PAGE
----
The Internet Crime Complaint Center classifies cryptocurrency as a descriptor, not a type of fraud, because IC3 considers it a tool sometimes used to commit fraud. The center said about 10,000 people asserted they had lost a combined $1 billion on a variety of cryptocurrencies, such as Bitcoin, Ethereum, Litecoin and Ripple.
Avoid Becoming a Victim
This isn't an exhaustive list of elder fraud scams. There are also data breaches, identity theft, credit card fraud — the list goes on. However, there are ways to avoid elder abuse.
"It's important to know that unsolicited tech support calls or emails are almost always scams," Kovar says. "No reputable company will ever ask for remote access to your computer or ask for payments via gift cards or wire transfers."
Regarding the alarming increase in confidence/romance scams, Kovar says, "It's crucial to remain skeptical of anyone you meet online who quickly professes love and then needs financial assistance."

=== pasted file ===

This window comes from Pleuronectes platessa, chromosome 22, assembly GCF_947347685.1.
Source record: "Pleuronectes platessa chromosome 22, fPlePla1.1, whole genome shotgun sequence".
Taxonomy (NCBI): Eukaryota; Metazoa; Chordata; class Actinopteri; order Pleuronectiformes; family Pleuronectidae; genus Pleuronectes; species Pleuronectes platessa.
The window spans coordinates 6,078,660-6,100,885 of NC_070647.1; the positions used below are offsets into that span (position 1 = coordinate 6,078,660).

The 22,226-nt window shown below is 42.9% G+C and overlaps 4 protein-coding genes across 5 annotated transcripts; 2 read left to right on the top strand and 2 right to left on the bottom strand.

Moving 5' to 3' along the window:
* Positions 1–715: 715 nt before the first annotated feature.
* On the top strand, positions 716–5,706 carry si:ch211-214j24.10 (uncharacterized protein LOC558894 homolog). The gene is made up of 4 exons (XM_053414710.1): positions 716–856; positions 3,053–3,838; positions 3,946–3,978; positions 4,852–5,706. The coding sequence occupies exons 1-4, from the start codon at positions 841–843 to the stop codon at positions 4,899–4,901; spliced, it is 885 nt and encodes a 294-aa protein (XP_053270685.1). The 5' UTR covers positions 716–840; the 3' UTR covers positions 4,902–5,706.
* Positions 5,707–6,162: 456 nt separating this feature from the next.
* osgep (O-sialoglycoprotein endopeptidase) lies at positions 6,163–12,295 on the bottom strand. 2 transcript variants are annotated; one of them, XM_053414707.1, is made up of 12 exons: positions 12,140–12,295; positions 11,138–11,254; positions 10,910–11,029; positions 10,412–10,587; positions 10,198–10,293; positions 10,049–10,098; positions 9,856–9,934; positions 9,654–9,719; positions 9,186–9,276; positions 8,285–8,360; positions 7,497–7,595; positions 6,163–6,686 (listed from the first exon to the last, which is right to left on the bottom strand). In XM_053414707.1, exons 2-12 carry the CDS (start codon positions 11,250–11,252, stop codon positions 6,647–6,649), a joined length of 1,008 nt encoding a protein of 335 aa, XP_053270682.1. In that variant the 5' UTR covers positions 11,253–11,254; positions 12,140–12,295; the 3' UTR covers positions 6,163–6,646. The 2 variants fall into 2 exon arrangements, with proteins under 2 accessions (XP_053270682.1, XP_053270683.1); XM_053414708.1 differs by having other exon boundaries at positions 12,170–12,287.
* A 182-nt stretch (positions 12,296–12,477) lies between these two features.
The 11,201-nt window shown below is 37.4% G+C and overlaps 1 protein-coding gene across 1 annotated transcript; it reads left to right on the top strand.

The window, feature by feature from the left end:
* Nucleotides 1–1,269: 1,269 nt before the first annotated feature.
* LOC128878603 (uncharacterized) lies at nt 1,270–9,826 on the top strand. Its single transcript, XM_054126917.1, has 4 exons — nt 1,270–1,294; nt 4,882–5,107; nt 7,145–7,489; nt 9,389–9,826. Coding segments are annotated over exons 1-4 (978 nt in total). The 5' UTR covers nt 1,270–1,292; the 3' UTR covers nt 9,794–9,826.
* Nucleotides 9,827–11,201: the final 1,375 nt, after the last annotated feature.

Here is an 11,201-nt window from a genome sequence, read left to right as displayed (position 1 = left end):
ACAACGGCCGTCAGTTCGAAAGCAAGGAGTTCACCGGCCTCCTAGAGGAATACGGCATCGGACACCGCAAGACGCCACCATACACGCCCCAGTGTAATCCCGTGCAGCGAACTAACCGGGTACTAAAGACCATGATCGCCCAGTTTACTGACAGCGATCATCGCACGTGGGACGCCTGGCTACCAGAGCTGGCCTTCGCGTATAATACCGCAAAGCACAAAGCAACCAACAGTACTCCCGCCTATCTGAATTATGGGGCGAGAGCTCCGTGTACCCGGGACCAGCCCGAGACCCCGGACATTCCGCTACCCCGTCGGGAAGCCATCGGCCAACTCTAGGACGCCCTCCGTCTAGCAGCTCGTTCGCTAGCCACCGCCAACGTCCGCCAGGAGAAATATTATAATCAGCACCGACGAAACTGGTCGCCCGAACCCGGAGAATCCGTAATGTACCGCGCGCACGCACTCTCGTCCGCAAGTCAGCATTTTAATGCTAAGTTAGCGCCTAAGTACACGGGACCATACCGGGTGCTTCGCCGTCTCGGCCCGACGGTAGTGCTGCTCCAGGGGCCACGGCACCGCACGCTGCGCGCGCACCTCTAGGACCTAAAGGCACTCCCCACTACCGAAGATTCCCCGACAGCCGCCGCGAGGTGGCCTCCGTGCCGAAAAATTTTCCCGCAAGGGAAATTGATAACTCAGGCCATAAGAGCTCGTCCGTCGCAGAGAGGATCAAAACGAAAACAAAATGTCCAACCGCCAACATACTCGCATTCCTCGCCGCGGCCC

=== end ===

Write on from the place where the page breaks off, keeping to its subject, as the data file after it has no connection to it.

"No reputable company will ever ask for remote access to your computer or ask for payments via gift cards or wire transfers."
He adds that there is no such thing as love at first sight online. "And it certainly doesn't carry a price tag," he cautions, "so when in doubt, take the advice of your heart, but take your wallet out of the conversation."
The Consumer Financial Protection Bureau recommends that retirees choose a trusted contact person who can help them protect their money. This person, who could be an adult relative or close friend, would be listed on your banking account as an emergency contact.
If the bank cannot contact you to confirm that a large withdrawal from your account is not a scam-related transaction, it would be authorized to ask your trusted contact person to talk with you about the withdrawal.
Sometimes, two heads are better than one, and someone who has not been in contact with the scammer can provide a different perspective.